You might need to add new learning activities to provide additional time for reflection on the learning priorities. For example, consider:

  • Convening partners for a retreat every six months or year to discuss what they have collectively learned about the learning priorities, talk about findings from evaluation reports, and discuss potential changes to their strategies
  • Offering monthly learning phone calls where partners can learn from experts in different topics
  • Extending the regular core team meetings by 30-minutes every six months to reflect on data collected as part of the shared measurement system activities

Many CI efforts are resource constrained and that’s why it’s important to first utilize the current structure. It’s important to emphasize that continuous learning won’t be effective unless it is planned carefully and the necessary time and resources are provided.

3. Learning Culture

A strong learning culture is where the rubber meets the road. It allows partners to openly and effectively engage in meaningful dialogue and reflection, and challenge and test their assumptions so that new ideas and practices emerge and strategies can be refined.  

Though there are many important ingredients for a strong learning culture, I’d like to highlight three that I think are especially relevant for CI efforts I’ve seen:

  1. Cultural norms that allow for openness, trust, and risk-taking  

An environment where partners trust each other and are willing to be vulnerable and share what is going well and what might not be working so well in their work is crucial for effective continuous learning. However, building trust in a CI effort can be particularly challenging given that partners represent different organizations, have different interests, and come from different sectors.

The field of organizational learning suggests different ways to create cultural norms to help groups increase trust and openness. One option is to begin learning sessions by reminding participants that the objective of the meeting is to learn from each other, that all the information shared during the session will stay in the group, and that nothing will be made public without everyone’s authorization.

Another option is to create a list of agreements for conversations (e.g., we honor and respect each other as we are; we take risks together to advance the work, we agree to actively listen to others even if we disagree)  that can help partners create common ground and keep everyone focused on healthy discussions and reflections. Practitioners can also spend some time discussing the difference between debate and dialogue with the group to ensure that everyone engages in productive conversations.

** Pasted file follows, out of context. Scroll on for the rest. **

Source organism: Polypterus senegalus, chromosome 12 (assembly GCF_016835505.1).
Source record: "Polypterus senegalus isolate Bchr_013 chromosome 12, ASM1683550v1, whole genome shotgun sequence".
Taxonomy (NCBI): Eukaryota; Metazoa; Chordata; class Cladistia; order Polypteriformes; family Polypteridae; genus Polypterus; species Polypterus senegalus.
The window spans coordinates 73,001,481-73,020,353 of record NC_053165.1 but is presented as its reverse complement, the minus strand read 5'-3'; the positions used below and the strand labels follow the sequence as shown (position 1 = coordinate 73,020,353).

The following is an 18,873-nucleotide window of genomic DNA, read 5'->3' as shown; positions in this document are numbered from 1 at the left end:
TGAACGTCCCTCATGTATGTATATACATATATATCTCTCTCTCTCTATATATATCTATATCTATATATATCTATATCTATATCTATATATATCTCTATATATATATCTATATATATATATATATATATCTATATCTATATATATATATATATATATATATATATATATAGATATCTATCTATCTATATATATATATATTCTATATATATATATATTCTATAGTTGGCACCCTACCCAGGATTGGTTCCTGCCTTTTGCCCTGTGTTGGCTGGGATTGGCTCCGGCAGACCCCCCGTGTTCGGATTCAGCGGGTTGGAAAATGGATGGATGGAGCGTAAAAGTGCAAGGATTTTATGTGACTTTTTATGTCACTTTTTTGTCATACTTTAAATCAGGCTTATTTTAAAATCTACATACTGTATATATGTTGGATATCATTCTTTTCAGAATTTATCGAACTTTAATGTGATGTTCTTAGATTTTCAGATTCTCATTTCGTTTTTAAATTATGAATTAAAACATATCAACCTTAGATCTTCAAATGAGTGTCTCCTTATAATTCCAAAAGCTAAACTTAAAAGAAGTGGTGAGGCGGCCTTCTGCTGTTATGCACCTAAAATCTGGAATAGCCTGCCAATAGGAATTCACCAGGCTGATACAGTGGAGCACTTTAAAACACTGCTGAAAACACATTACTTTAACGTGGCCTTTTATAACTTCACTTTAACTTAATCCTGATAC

Many participants in CI efforts would agree that building trust takes time and it can only be fostered by developing clear rules for interaction and by allowing partners to engage in formal and informal settings where they can build relationships.

  1. Ability to get feedback and insight from community members

Collective impact efforts cannot address complex social problems effectively without integrating the voices, opinions, and priorities of local community members. In a strong learning culture, members of CI efforts need to have the cultural competency and understanding of systems of oppression to effectively engage with community members. Community members can provide insights on the needs of the community and the potential solutions. In can also help efforts determine whether or not they are making progress towards their goals.

There are different ways in which CI efforts are being intentional about gathering feedback and insight from community members. Some regularly invite community leaders or program participants to their meetings, while others are developing community feedback loops to create communication channels with communities. It’s important to keep in mind that gathering feedback from community members has to happen regularly and be a two way conversation where both the CI effort and the community listen and learn from each other.